Training Traditional Birth Attendants in Nigeria

Screen Shot 2019-05-26 at 07.18.43.pngAlhaji Sulaimon Junaid wakes up at 5:30 a.m. every day to spend time with pregnant women waiting to deliver their babies in his birthing home � a brown cconcrete block bungalow in the rural suburb of Epe on the north of Lekki Lagoon in Nigeria’s commercial capital, Lagos. His birthing home has an office space, an antenatal and delivery room, and a section where he combines herbs for the women…

Today he has improved on his father’s craft in a significant way; He is one of over 5,000 Traditional Birth Attendants who have been trained by the Brown Button Foundation, a non-governmental organization which provides “safe delivery and contraceptive options, training of healthcare providers, and provision of maternal health tools to health facilities.” The World Health Organisation defines a trained TBA as one who has received a short training course through the formal health sector.

Brown Button Foundation was founded in 2011 by Adepeju Jaiyeoba, a lawyer who lost a friend that year, after undergoing an elective Caesarean section. While looking into the causes of maternal deaths in Nigeria, Jaiyeoba learnt that lack of access to sterile supplies during delivery, especially in rural communities, could be one factor contributing to the large number of women dying during childbirth…

So far, Brown Button Foundation has trained a total of 5,200 TBAs across the country, including Alhaji Junaid. Prior to the training, Junaid used to take deliveries of babies on the bare floor with the aid of herbs, using nylon bags as gloves, with unsterilized blades and scissors�a clearly unhygienic practice that could pose danger to both the mother and baby. Today, the training has improved his work – having learnt thatt his old practice was ‘unhygienic,’ he now uses sterile gloves, surgical blades and scissors provided in Brown Button’s Mother’s Delivery Kit, while taking deliveries…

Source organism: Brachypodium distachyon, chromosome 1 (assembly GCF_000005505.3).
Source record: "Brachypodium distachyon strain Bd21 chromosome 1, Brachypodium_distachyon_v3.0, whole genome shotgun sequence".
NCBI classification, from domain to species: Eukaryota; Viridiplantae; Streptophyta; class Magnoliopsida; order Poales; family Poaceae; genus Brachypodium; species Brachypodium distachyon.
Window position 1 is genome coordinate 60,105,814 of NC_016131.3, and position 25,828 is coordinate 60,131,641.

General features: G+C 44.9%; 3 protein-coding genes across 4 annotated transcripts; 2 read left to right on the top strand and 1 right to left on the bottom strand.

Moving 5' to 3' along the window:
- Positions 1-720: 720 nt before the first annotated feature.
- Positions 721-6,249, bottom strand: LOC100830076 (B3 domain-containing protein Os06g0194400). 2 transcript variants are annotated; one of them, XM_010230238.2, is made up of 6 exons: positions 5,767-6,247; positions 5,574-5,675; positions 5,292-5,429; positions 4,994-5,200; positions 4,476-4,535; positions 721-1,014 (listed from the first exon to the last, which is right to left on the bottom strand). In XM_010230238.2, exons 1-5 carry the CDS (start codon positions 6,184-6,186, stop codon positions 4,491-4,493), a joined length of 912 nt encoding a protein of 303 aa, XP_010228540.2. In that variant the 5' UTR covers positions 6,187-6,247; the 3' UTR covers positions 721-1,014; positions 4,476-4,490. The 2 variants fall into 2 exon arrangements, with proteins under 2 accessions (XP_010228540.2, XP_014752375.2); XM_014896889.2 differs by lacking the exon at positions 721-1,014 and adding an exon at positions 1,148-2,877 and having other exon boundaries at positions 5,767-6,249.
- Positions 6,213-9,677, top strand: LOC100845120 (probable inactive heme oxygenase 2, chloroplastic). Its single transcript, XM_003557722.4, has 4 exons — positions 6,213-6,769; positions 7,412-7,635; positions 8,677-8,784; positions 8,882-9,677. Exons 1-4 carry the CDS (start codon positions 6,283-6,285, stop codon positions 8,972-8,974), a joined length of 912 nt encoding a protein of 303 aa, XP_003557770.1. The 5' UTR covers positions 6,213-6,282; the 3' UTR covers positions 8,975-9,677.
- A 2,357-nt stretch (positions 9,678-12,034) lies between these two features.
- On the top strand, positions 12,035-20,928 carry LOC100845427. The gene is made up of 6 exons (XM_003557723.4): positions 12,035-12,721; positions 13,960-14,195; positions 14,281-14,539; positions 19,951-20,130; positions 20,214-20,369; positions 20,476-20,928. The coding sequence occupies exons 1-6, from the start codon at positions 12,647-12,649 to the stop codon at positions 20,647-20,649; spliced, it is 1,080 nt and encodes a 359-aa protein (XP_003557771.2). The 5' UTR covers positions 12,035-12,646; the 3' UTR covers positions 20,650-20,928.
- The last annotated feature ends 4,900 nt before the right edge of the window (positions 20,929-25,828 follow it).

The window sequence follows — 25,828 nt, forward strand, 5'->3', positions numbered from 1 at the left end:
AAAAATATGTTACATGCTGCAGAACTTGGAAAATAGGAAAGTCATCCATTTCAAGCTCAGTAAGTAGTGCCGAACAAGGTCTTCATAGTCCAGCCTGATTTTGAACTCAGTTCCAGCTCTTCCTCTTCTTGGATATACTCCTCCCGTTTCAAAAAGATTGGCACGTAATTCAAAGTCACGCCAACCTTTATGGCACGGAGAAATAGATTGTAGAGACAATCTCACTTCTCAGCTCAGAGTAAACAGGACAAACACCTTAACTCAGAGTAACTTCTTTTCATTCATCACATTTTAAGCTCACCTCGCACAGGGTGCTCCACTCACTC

Dr. Ephraim Ohazurike, an obstetrician and gynecologic oncologist at the Lagos University Teaching Hospital (LUTH), notes that having a skilled birth attendant is still best practice, but concedes that trained TBAs have become a necessity due to an inadequate number of skilled birth attendants, especially in rural areas…

The Lagos State Government through the Lagos State Traditional Medicine Board (LSTMB), established under the Lagos Ministry of Health to oversee the activities of the TBAs, is also making efforts to improve the capacities of the TBAs in the areas of hygiene and standard practice. The Board has three separate courses designed to orientate and expose TBAs to a code of ethics and help familiarize them with harmful practices that could be dangerous to pregnant women and their newborns. Two of the courses are mandatory courses created to teach TBAs basic human anatomy and physiology, health statistics, primary health care, traditional medicine and food nutrition for nutritional medicine, and each course runs for six weeks. Junaid has completed all three courses as his certificates, license and awards show…

Where there’s a breach of the code of conduct; the Lagos State Health Sector Reforms Law 2006 ensures that offenders are fined. The LSTMB has a monitoring task force which goes round birthing homes in search of unregistered/untrained attendants.  The code of ethics also bars TBAs from attending to any pregnant woman who has had a miscarriage or undergone a caesarean section before or if they see danger signs like oedema (swelling of the hands and feet), high blood pressure, and bleeding. The code of ethics authorizes them in these cases to refer these women to the nearest general hospital for proper care. The TBAs are also mandated to alert the nearest General Hospital in case of any emergencies while conducting deliveries, and an ambulance will be dispatched from the hospital to their birthing homes…

Other states are also finding innovative ways to address how TBAs function. In Ogun State, TBAs are being trained in the area of pregnancy complications like prolonged labour, bleeding during pregnancy and pre-eclampsia. The state recently launched a free community-based health insurance scheme called Araya Scale-up for expectant mothers and children under 5. Araya means “stay healthy,” in Yoruba.



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